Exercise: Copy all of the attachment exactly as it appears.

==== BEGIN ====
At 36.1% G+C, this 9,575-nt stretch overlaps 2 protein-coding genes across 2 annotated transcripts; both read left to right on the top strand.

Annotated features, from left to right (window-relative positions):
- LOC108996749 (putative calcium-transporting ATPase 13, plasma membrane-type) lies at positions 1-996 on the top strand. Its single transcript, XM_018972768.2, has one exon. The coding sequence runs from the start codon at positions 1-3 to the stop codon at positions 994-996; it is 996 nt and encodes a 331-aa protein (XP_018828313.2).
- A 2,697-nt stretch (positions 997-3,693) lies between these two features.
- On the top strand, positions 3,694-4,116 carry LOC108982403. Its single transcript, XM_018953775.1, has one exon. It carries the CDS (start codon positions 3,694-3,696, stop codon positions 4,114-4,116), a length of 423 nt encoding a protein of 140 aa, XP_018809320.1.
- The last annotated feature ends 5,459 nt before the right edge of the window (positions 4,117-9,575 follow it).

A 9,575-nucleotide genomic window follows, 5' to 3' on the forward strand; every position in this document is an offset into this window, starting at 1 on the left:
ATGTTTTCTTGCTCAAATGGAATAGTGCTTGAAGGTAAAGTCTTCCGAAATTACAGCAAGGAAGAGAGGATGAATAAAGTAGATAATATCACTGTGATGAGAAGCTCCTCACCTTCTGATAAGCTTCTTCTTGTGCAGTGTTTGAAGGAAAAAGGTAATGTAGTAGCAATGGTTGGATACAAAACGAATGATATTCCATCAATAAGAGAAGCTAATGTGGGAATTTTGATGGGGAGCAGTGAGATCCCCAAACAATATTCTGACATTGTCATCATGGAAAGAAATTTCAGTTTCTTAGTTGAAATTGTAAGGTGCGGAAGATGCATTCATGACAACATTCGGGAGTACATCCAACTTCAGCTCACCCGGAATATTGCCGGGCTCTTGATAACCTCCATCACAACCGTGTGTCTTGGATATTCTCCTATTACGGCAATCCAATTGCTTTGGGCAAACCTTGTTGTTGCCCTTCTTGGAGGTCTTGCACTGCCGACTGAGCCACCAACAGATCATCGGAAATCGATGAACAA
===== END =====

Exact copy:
At 36.1% G+C, this 9,575-nt stretch overlaps 2 protein-coding genes across 2 annotated transcripts; both read left to right on the top strand.

Annotated features, from left to right (window-relative positions):
- LOC108996749 (putative calcium-transporting ATPase 13, plasma membrane-type) lies at positions 1-996 on the top strand. Its single transcript, XM_018972768.2, has one exon. The coding sequence runs from the start codon at positions 1-3 to the stop codon at positions 994-996; it is 996 nt and encodes a 331-aa protein (XP_018828313.2).
- A 2,697-nt stretch (positions 997-3,693) lies between these two features.
- On the top strand, positions 3,694-4,116 carry LOC108982403. Its single transcript, XM_018953775.1, has one exon. It carries the CDS (start codon positions 3,694-3,696, stop codon positions 4,114-4,116), a length of 423 nt encoding a protein of 140 aa, XP_018809320.1.
- The last annotated feature ends 5,459 nt before the right edge of the window (positions 4,117-9,575 follow it).

A 9,575-nucleotide genomic window follows, 5' to 3' on the forward strand; every position in this document is an offset into this window, starting at 1 on the left:
ATGTTTTCTTGCTCAAATGGAATAGTGCTTGAAGGTAAAGTCTTCCGAAATTACAGCAAGGAAGAGAGGATGAATAAAGTAGATAATATCACTGTGATGAGAAGCTCCTCACCTTCTGATAAGCTTCTTCTTGTGCAGTGTTTGAAGGAAAAAGGTAATGTAGTAGCAATGGTTGGATACAAAACGAATGATATTCCATCAATAAGAGAAGCTAATGTGGGAATTTTGATGGGGAGCAGTGAGATCCCCAAACAATATTCTGACATTGTCATCATGGAAAGAAATTTCAGTTTCTTAGTTGAAATTGTAAGGTGCGGAAGATGCATTCATGACAACATTCGGGAGTACATCCAACTTCAGCTCACCCGGAATATTGCCGGGCTCTTGATAACCTCCATCACAACCGTGTGTCTTGGATATTCTCCTATTACGGCAATCCAATTGCTTTGGGCAAACCTTGTTGTTGCCCTTCTTGGAGGTCTTGCACTGCCGACTGAGCCACCAACAGATCATCGGAAATCGATGAACAA